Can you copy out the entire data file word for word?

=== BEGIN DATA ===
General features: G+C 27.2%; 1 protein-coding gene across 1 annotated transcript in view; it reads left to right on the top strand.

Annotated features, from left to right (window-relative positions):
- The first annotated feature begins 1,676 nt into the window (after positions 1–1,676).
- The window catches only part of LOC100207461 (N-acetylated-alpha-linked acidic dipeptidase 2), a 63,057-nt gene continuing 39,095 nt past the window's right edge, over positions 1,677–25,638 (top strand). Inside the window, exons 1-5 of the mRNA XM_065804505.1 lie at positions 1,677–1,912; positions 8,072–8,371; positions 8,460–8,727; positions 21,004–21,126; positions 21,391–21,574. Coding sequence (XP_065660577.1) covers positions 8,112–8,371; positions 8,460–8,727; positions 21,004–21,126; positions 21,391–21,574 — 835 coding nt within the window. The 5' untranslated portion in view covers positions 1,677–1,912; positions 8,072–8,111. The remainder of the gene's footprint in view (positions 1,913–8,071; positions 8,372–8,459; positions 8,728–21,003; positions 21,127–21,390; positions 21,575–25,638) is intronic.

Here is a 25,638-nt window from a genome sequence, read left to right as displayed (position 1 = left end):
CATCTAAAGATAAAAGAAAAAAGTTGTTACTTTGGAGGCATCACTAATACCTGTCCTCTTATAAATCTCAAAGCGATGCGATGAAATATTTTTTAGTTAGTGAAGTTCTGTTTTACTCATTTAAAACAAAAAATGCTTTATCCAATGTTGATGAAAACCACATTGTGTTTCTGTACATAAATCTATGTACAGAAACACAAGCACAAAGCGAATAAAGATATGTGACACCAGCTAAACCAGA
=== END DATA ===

General features: G+C 27.2%; 1 protein-coding gene across 1 annotated transcript in view; it reads left to right on the top strand.

Annotated features, from left to right (window-relative positions):
- The first annotated feature begins 1,676 nt into the window (after positions 1–1,676).
- The window catches only part of LOC100207461 (N-acetylated-alpha-linked acidic dipeptidase 2), a 63,057-nt gene continuing 39,095 nt past the window's right edge, over positions 1,677–25,638 (top strand). Inside the window, exons 1-5 of the mRNA XM_065804505.1 lie at positions 1,677–1,912; positions 8,072–8,371; positions 8,460–8,727; positions 21,004–21,126; positions 21,391–21,574. Coding sequence (XP_065660577.1) covers positions 8,112–8,371; positions 8,460–8,727; positions 21,004–21,126; positions 21,391–21,574 — 835 coding nt within the window. The 5' untranslated portion in view covers positions 1,677–1,912; positions 8,072–8,111. The remainder of the gene's footprint in view (positions 1,913–8,071; positions 8,372–8,459; positions 8,728–21,003; positions 21,127–21,390; positions 21,575–25,638) is intronic.

Here is a 25,638-nt window from a genome sequence, read left to right as displayed (position 1 = left end):
CATCTAAAGATAAAAGAAAAAAGTTGTTACTTTGGAGGCATCACTAATACCTGTCCTCTTATAAATCTCAAAGCGATGCGATGAAATATTTTTTAGTTAGTGAAGTTCTGTTTTACTCATTTAAAACAAAAAATGCTTTATCCAATGTTGATGAAAACCACATTGTGTTTCTGTACATAAATCTATGTACAGAAACACAAGCACAAAGCGAATAAAGATATGTGACACCAGCTAAACCAGA